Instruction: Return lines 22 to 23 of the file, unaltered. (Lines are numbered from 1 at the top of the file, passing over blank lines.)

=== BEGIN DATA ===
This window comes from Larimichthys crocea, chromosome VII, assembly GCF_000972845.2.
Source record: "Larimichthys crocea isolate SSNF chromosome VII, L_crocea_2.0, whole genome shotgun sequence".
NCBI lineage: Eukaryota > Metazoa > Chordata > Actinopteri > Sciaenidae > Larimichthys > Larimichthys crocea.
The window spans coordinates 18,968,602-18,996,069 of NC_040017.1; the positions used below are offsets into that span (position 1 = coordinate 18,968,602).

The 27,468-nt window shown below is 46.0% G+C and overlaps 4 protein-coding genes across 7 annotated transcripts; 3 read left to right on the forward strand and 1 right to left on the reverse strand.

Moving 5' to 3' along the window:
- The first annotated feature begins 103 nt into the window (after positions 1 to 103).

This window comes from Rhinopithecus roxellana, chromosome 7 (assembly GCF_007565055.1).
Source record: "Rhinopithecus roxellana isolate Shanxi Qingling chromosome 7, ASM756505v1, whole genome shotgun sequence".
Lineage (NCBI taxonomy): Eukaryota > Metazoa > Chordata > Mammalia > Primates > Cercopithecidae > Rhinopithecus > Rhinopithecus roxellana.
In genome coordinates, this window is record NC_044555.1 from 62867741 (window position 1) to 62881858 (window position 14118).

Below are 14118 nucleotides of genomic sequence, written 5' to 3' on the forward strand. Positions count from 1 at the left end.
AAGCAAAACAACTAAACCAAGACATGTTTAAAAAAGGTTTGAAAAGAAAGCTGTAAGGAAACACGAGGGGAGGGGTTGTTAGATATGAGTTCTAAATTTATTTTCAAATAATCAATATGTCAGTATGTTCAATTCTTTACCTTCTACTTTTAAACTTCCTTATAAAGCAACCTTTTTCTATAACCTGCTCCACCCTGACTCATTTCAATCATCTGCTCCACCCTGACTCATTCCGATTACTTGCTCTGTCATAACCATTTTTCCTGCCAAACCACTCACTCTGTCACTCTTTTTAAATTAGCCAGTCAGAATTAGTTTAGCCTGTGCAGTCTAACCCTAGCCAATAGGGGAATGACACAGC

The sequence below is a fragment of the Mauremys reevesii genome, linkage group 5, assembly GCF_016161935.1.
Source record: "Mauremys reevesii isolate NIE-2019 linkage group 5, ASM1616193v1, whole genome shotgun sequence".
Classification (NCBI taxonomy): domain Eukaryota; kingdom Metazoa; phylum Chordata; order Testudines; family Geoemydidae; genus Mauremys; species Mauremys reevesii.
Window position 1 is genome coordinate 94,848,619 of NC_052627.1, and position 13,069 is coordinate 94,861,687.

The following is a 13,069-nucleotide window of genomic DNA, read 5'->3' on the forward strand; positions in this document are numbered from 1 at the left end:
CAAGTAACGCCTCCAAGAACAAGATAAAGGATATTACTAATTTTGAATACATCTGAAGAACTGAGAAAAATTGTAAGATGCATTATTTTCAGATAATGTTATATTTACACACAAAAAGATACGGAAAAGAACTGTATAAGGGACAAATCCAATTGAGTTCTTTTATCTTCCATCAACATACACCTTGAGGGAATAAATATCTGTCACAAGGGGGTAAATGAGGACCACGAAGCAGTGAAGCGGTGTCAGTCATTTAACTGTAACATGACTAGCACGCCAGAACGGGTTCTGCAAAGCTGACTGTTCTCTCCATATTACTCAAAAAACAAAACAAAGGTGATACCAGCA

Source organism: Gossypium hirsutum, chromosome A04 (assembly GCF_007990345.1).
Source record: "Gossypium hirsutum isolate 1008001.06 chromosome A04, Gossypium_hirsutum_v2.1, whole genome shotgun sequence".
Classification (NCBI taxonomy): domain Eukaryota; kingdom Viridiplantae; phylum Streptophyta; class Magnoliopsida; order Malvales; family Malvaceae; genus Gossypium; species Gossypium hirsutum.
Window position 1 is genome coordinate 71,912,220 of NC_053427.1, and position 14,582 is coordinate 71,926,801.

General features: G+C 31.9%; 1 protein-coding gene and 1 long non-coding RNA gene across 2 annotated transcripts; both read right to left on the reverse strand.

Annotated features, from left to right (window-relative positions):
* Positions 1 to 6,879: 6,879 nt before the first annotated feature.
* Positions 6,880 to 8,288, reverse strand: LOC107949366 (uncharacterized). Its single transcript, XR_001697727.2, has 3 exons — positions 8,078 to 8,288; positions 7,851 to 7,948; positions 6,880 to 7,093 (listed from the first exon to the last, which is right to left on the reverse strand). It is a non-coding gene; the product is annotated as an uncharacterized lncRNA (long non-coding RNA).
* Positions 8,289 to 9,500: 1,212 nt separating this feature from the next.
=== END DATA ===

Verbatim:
Classification (NCBI taxonomy): domain Eukaryota; kingdom Viridiplantae; phylum Streptophyta; class Magnoliopsida; order Malvales; family Malvaceae; genus Gossypium; species Gossypium hirsutum.
Window position 1 is genome coordinate 71,912,220 of NC_053427.1, and position 14,582 is coordinate 71,926,801.